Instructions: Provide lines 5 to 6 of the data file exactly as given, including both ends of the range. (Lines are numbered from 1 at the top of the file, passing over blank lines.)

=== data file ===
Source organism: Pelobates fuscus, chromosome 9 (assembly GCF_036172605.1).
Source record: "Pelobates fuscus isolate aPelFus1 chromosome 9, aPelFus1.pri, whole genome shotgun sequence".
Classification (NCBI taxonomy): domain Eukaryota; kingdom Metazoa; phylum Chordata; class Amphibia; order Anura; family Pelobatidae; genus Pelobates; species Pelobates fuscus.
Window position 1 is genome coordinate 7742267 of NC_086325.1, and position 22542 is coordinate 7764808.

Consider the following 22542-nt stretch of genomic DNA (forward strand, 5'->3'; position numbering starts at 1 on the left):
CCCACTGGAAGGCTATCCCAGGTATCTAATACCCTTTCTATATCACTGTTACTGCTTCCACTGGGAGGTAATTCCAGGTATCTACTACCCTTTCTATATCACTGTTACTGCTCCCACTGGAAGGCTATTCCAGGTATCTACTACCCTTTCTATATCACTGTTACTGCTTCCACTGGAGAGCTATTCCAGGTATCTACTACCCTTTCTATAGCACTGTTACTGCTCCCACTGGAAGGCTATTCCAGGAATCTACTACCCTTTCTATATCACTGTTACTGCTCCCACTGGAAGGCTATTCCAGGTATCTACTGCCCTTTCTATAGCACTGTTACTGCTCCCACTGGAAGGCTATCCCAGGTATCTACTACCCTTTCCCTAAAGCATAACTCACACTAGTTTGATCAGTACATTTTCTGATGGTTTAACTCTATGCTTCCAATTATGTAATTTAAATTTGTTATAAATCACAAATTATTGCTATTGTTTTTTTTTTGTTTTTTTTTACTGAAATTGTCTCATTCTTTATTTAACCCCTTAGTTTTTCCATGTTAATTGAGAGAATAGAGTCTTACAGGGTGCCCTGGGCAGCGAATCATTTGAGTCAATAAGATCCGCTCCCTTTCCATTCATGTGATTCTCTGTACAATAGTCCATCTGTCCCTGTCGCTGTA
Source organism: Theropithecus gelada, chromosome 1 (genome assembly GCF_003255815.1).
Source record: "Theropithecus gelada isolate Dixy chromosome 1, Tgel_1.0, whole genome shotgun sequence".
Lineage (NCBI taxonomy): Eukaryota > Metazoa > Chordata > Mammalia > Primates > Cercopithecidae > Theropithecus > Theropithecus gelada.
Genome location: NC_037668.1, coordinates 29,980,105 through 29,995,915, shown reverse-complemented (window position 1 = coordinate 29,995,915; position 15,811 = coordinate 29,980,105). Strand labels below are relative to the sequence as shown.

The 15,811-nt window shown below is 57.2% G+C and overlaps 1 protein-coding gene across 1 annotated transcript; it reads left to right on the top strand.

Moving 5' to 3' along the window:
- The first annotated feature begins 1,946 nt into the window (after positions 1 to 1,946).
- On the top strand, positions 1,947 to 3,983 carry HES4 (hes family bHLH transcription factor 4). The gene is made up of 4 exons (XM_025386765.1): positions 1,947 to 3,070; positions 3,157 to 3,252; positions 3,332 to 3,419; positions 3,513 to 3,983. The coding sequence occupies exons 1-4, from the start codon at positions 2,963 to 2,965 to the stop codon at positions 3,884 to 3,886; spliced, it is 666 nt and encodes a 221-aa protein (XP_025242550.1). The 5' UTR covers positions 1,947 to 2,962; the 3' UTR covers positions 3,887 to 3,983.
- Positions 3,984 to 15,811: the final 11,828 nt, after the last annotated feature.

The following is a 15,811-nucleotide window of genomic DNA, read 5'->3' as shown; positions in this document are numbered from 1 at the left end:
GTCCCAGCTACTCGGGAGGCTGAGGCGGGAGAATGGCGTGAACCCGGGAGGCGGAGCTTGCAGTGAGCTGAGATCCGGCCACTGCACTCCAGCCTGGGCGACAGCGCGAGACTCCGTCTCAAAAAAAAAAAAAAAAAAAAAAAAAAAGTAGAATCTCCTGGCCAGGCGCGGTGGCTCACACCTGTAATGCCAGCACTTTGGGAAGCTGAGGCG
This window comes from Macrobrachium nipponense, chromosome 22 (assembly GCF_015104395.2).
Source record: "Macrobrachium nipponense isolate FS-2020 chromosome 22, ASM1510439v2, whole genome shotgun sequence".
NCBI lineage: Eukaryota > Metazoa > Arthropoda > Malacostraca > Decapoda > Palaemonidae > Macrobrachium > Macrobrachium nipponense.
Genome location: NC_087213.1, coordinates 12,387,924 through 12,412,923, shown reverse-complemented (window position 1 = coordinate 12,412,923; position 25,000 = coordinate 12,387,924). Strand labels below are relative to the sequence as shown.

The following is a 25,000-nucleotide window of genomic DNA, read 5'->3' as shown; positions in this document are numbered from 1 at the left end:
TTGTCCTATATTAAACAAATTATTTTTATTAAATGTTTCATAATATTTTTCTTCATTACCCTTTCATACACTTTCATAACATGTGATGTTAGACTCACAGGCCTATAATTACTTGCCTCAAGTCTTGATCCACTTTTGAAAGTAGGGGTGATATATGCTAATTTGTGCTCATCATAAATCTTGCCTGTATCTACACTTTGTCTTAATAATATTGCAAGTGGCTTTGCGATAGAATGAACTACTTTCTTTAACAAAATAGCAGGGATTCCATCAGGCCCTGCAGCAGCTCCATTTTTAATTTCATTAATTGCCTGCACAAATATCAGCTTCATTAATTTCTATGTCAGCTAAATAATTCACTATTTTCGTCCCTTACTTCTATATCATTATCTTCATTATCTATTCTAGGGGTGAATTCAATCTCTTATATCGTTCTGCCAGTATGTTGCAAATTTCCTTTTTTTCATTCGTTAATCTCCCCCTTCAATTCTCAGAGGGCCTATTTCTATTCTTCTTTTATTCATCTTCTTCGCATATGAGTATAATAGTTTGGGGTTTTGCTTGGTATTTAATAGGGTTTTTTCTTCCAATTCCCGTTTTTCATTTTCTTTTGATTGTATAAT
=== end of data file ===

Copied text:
Consider the following 22542-nt stretch of genomic DNA (forward strand, 5'->3'; position numbering starts at 1 on the left):
CCCACTGGAAGGCTATCCCAGGTATCTAATACCCTTTCTATATCACTGTTACTGCTTCCACTGGGAGGTAATTCCAGGTATCTACTACCCTTTCTATATCACTGTTACTGCTCCCACTGGAAGGCTATTCCAGGTATCTACTACCCTTTCTATATCACTGTTACTGCTTCCACTGGAGAGCTATTCCAGGTATCTACTACCCTTTCTATAGCACTGTTACTGCTCCCACTGGAAGGCTATTCCAGGAATCTACTACCCTTTCTATATCACTGTTACTGCTCCCACTGGAAGGCTATTCCAGGTATCTACTGCCCTTTCTATAGCACTGTTACTGCTCCCACTGGAAGGCTATCCCAGGTATCTACTACCCTTTCCCTAAAGCATAACTCACACTAGTTTGATCAGTACATTTTCTGATGGTTTAACTCTATGCTTCCAATTATGTAATTTAAATTTGTTATAAATCACAAATTATTGCTATTGTTTTTTTTTTGTTTTTTTTTACTGAAATTGTCTCATTCTTTATTTAACCCCTTAGTTTTTCCATGTTAATTGAGAGAATAGAGTCTTACAGGGTGCCCTGGGCAGCGAATCATTTGAGTCAATAAGATCCGCTCCCTTTCCATTCATGTGATTCTCTGTACAATAGTCCATCTGTCCCTGTCGCTGTA